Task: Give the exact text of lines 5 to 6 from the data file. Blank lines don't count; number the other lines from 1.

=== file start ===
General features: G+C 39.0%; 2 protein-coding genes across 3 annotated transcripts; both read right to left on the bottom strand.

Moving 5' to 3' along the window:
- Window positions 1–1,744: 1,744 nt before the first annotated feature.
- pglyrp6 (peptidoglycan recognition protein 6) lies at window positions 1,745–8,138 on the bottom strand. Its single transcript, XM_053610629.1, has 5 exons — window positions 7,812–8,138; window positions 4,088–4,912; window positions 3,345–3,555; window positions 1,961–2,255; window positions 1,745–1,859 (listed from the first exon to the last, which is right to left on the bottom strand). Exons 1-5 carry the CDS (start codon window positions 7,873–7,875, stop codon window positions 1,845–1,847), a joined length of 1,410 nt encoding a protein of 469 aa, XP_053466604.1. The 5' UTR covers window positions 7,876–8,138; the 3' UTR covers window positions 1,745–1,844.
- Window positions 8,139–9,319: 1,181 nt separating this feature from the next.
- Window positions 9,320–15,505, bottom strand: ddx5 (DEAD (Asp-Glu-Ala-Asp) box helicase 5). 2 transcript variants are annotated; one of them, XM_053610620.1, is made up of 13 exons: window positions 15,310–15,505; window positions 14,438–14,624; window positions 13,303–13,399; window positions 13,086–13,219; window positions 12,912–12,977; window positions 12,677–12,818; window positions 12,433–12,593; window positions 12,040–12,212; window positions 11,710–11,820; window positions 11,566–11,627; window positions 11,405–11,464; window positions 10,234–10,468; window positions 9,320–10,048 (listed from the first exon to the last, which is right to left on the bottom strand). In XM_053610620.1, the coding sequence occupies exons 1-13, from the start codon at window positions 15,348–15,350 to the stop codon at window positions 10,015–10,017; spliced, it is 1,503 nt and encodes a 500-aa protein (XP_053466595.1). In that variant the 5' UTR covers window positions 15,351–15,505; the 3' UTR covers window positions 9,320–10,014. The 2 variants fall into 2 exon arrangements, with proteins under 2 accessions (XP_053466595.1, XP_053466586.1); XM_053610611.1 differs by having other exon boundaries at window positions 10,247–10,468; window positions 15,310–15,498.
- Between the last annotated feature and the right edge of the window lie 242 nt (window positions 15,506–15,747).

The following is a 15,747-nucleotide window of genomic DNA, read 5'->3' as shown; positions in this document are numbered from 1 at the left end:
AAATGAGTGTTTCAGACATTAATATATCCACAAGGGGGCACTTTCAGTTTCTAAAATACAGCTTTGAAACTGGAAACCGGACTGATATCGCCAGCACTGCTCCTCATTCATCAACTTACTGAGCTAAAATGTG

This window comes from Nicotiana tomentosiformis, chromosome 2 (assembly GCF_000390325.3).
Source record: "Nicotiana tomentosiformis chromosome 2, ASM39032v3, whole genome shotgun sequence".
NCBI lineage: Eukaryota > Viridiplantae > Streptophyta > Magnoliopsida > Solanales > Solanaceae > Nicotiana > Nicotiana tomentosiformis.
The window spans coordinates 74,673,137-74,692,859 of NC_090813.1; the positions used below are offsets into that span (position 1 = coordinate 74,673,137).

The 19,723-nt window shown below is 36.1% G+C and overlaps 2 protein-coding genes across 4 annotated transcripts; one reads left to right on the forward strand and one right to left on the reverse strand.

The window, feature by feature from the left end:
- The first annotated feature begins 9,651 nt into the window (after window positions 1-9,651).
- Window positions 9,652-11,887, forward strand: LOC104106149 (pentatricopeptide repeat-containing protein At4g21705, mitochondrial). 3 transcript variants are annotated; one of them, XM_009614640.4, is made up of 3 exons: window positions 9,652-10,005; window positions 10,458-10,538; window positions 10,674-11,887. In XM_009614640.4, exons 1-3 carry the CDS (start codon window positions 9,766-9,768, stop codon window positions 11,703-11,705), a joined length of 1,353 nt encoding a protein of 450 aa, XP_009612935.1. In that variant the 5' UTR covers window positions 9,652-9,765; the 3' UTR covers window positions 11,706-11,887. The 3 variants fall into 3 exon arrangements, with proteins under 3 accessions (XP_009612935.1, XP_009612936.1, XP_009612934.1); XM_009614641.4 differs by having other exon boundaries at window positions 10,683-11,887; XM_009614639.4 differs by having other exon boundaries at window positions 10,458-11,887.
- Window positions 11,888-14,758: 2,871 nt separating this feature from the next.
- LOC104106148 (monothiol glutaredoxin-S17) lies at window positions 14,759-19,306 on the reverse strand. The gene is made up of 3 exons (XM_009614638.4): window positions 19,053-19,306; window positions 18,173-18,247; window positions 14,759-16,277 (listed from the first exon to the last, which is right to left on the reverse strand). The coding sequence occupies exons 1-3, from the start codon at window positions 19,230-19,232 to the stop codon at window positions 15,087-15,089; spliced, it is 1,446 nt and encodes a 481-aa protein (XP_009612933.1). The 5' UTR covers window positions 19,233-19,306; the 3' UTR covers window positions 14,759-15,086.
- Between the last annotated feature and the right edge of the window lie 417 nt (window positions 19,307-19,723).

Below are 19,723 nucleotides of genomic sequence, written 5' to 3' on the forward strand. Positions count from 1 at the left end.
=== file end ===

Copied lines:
- Window positions 8,139–9,319: 1,181 nt separating this feature from the next.
- Window positions 9,320–15,505, bottom strand: ddx5 (DEAD (Asp-Glu-Ala-Asp) box helicase 5). 2 transcript variants are annotated; one of them, XM_053610620.1, is made up of 13 exons: window positions 15,310–15,505; window positions 14,438–14,624; window positions 13,303–13,399; window positions 13,086–13,219; window positions 12,912–12,977; window positions 12,677–12,818; window positions 12,433–12,593; window positions 12,040–12,212; window positions 11,710–11,820; window positions 11,566–11,627; window positions 11,405–11,464; window positions 10,234–10,468; window positions 9,320–10,048 (listed from the first exon to the last, which is right to left on the bottom strand). In XM_053610620.1, the coding sequence occupies exons 1-13, from the start codon at window positions 15,348–15,350 to the stop codon at window positions 10,015–10,017; spliced, it is 1,503 nt and encodes a 500-aa protein (XP_053466595.1). In that variant the 5' UTR covers window positions 15,351–15,505; the 3' UTR covers window positions 9,320–10,014. The 2 variants fall into 2 exon arrangements, with proteins under 2 accessions (XP_053466595.1, XP_053466586.1); XM_053610611.1 differs by having other exon boundaries at window positions 10,247–10,468; window positions 15,310–15,498.